On 8 July this year I wrote a blog called “Trying to make sense of this market routing”. The JSE just experienced a big fall and everybody was worried. I explained that if you see different scenarios developing in the equity market and Bond market, trust the Bond market. The Bond market is much more sophisticated than the equity market, mostly because there are very few retail investors. The Bond markets are driven primarily by professional institutional investors. The Bond market was stable at 8.5% at the time and the JSE soon recovered. The same happened in August and the JSE again recovered.
This time it is different. Both Bonds and JSE equities fell heavily since Wednesday’s shocking removal of respected Finance Minister Nene by President Zuma acting on his own without notifying cabinet who sat a few hours earlier. The brunt of the decline is felt by Banking shares with Firstrand for example falling 15% on Thursday alone and continuing to slide on Friday. The graph below shows little movement in the yield on the All Bond Index (ALBI) in July and August when the Financial 15 Index fell heavily. This time is different, the yield on the ALBI shot up to nearly 10%. The benchmark RSA 186 Bond was already trading at 10.35% on Friday, from 8.5% on Wednesday. This is a massive bear market.
Why is this a Rubicon moment:
There can be only one explanation for this hasty move to replace Nene. The SAA board has until 21 December to negotiate with Airbus or default. Nene refused SAA board permission to renegotiate the contract which had a big saving included which will fall away if not complied with. That is why Zuma hastily replaced Nene with an unknown person who will toe the line. The other issue was of course Nene’s resistance to the Trillion nuclear deal.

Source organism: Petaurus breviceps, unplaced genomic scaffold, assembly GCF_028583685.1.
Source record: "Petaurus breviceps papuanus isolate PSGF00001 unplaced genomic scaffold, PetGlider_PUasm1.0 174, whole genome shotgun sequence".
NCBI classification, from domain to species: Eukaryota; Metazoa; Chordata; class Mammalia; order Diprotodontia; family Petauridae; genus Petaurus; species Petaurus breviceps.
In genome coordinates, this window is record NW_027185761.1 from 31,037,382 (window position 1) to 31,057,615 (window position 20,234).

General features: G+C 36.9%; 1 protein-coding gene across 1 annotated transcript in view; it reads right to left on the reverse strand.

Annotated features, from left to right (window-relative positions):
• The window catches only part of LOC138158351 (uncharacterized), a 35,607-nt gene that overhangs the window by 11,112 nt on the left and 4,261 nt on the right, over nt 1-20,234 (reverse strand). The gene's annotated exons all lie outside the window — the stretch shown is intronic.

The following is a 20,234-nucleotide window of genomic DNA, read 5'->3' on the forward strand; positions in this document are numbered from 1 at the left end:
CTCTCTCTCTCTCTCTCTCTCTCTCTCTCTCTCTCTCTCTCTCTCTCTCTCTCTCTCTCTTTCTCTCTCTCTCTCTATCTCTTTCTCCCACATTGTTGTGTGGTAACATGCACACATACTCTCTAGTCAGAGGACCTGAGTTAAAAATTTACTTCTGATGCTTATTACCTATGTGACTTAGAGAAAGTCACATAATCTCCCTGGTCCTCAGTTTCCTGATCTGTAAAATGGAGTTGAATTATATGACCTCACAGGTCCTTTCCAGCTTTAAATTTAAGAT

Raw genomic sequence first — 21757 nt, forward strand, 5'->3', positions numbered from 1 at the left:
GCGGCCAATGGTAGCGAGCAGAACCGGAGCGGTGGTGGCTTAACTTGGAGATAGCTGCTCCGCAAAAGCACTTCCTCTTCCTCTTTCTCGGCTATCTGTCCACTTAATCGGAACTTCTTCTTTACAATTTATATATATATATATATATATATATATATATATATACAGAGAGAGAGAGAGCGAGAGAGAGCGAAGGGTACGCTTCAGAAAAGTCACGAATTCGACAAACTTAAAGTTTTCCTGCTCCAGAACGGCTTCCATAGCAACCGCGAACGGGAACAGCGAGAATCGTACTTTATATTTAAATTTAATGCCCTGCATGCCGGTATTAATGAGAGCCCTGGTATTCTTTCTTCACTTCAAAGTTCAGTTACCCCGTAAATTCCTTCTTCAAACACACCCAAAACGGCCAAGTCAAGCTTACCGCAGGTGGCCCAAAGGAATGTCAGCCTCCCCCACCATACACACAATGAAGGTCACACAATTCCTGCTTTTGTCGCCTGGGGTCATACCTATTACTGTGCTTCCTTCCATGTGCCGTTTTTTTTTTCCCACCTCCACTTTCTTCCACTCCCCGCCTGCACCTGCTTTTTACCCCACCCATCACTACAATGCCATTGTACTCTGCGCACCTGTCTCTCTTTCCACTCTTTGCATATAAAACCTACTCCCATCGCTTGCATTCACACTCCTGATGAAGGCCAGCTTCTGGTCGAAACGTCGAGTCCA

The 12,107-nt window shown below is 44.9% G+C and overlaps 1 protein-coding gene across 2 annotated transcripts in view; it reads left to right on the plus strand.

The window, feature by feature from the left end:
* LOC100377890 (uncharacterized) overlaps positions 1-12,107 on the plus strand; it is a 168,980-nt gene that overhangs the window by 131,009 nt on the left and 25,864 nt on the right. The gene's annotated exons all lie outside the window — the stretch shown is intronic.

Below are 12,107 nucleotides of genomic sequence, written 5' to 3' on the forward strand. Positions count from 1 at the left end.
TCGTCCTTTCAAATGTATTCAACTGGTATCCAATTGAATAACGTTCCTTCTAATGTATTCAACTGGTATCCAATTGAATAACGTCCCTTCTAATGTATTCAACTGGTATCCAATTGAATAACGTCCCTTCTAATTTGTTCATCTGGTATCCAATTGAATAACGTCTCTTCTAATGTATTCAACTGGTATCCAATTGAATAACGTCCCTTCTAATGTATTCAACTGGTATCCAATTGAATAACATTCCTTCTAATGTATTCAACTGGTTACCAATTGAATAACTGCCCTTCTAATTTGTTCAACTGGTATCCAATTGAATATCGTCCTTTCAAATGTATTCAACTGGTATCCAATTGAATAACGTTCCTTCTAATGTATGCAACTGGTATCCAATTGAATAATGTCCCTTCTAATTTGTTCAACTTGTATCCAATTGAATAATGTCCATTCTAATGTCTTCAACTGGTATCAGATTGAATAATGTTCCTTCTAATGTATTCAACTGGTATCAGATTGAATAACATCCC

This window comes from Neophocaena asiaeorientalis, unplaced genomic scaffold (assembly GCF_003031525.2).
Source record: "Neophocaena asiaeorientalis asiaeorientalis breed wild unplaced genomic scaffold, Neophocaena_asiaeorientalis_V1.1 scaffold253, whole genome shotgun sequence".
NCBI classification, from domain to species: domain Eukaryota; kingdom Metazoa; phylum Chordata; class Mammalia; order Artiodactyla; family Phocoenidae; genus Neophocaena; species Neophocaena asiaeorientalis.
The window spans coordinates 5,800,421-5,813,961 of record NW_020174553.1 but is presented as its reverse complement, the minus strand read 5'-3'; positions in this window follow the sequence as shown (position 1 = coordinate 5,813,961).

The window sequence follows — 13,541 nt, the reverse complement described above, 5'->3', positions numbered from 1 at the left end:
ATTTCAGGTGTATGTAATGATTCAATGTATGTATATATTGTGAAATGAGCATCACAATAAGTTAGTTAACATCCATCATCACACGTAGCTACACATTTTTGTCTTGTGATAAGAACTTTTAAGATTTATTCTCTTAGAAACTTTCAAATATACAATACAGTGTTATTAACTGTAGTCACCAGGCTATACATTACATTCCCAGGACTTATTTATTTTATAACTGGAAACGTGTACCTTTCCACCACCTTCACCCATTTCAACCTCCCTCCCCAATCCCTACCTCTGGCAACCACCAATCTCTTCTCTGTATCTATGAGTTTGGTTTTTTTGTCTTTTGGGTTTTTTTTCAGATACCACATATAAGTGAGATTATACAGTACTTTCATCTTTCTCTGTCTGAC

What are the implications of Zuma’s actions?
1. We will get a downgrade to junk status by Rating Agencies which means that our debt will become more expensive. In fact our Bond yields are already reflecting junk status, we don’t have to wait for the agencies.
2. Interest is already the biggest expenditure item on our budget. That will rise, making the Budget Deficit even bigger.
3. That means tax increases next year is a certainty, income tax and even VAT.
4. The Rand is in free-fall. This will push up inflation which will cause interest rates to rise.
5. Higher taxes and interest rates will hurt consumers, sending South Africa into a recession in 2016. Retail shares and Banks will be at the forefront of this decline.
6. The SA Inc part of the JSE (Industrials and Financials) will enter a Bear Market and the bottom cannot be called.
7. Even Mining shares, traditionally considered Rand-hedges, will not protect investors because foreign investors will sell to get out of South Africa.
8. Foreigners own more than 50% of the JSE and a big percentage of our Bonds. Their selling will put more pressure on the Rand. Many US and UK Pension Funds invested here are not allowed investments in countries with Junk status. They will have to sell and are already selling.
9. Our Current Account deficit is big, 4% of GDP. This deficit can only be funded by portfolio flows and investments by foreigners because we have very small foreign currency reserves. This has now turned to outflows which means the Rand must take the full pain of adjustment. Raising interest rates to 25% and trying to protect the Rand is useless as 1998 showed. The Rand can go anywhere.
10. Real Rand-hedges will go up as the Rand weakens. They are ETFS like the DBX trackers, Naspers, Richemont, BAT, Steinhoff and many more.
We advocated investing offshore and in real Rand-hedges like DBXUS for years. It is not possible to call a bottom. It will get a lot worse before it gets better. But, we survived the 1985 Rubicon speech, we survived the 1987 crash, we survived the 1998 crash, we survived the 2008 global financial meltdown and the European crisis. We will survive. It will just be a lot less painful if #ZumaMustFall.
Head Sanlam iTrade Online.